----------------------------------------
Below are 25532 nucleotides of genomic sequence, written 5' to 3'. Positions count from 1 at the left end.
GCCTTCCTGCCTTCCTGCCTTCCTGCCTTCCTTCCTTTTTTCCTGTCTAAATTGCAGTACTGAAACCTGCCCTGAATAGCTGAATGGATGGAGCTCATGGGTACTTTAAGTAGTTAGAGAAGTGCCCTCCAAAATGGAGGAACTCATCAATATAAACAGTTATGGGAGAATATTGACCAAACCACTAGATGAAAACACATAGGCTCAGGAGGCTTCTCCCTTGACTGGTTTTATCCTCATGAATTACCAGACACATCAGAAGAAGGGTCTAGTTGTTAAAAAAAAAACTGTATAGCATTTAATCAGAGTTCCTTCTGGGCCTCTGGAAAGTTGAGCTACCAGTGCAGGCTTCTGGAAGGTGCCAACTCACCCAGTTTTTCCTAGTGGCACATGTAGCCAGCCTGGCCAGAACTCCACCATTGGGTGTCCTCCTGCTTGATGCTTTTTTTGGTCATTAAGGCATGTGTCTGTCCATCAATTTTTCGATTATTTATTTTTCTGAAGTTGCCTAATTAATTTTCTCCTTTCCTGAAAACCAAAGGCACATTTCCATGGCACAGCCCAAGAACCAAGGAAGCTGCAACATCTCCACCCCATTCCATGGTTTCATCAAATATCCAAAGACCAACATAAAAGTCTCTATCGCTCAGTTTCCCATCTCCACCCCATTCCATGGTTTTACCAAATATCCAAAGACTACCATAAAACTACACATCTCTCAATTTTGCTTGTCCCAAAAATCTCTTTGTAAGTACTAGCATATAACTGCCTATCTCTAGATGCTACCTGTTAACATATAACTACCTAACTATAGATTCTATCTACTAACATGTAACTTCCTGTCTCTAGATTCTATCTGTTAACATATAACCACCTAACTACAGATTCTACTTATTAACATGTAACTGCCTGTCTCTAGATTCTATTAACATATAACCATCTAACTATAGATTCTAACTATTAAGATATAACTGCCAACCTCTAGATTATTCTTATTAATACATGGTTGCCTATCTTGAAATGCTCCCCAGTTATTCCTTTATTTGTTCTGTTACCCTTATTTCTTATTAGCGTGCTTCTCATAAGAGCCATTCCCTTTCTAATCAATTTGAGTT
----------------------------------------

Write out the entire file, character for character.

Below are 25532 nucleotides of genomic sequence, written 5' to 3'. Positions count from 1 at the left end.
GCCTTCCTGCCTTCCTGCCTTCCTGCCTTCCTTCCTTTTTTCCTGTCTAAATTGCAGTACTGAAACCTGCCCTGAATAGCTGAATGGATGGAGCTCATGGGTACTTTAAGTAGTTAGAGAAGTGCCCTCCAAAATGGAGGAACTCATCAATATAAACAGTTATGGGAGAATATTGACCAAACCACTAGATGAAAACACATAGGCTCAGGAGGCTTCTCCCTTGACTGGTTTTATCCTCATGAATTACCAGACACATCAGAAGAAGGGTCTAGTTGTTAAAAAAAAAACTGTATAGCATTTAATCAGAGTTCCTTCTGGGCCTCTGGAAAGTTGAGCTACCAGTGCAGGCTTCTGGAAGGTGCCAACTCACCCAGTTTTTCCTAGTGGCACATGTAGCCAGCCTGGCCAGAACTCCACCATTGGGTGTCCTCCTGCTTGATGCTTTTTTTGGTCATTAAGGCATGTGTCTGTCCATCAATTTTTCGATTATTTATTTTTCTGAAGTTGCCTAATTAATTTTCTCCTTTCCTGAAAACCAAAGGCACATTTCCATGGCACAGCCCAAGAACCAAGGAAGCTGCAACATCTCCACCCCATTCCATGGTTTCATCAAATATCCAAAGACCAACATAAAAGTCTCTATCGCTCAGTTTCCCATCTCCACCCCATTCCATGGTTTTACCAAATATCCAAAGACTACCATAAAACTACACATCTCTCAATTTTGCTTGTCCCAAAAATCTCTTTGTAAGTACTAGCATATAACTGCCTATCTCTAGATGCTACCTGTTAACATATAACTACCTAACTATAGATTCTATCTACTAACATGTAACTTCCTGTCTCTAGATTCTATCTGTTAACATATAACCACCTAACTACAGATTCTACTTATTAACATGTAACTGCCTGTCTCTAGATTCTATTAACATATAACCATCTAACTATAGATTCTAACTATTAAGATATAACTGCCAACCTCTAGATTATTCTTATTAATACATGGTTGCCTATCTTGAAATGCTCCCCAGTTATTCCTTTATTTGTTCTGTTACCCTTATTTCTTATTAGCGTGCTTCTCATAAGAGCCATTCCCTTTCTAATCAATTTGAGTT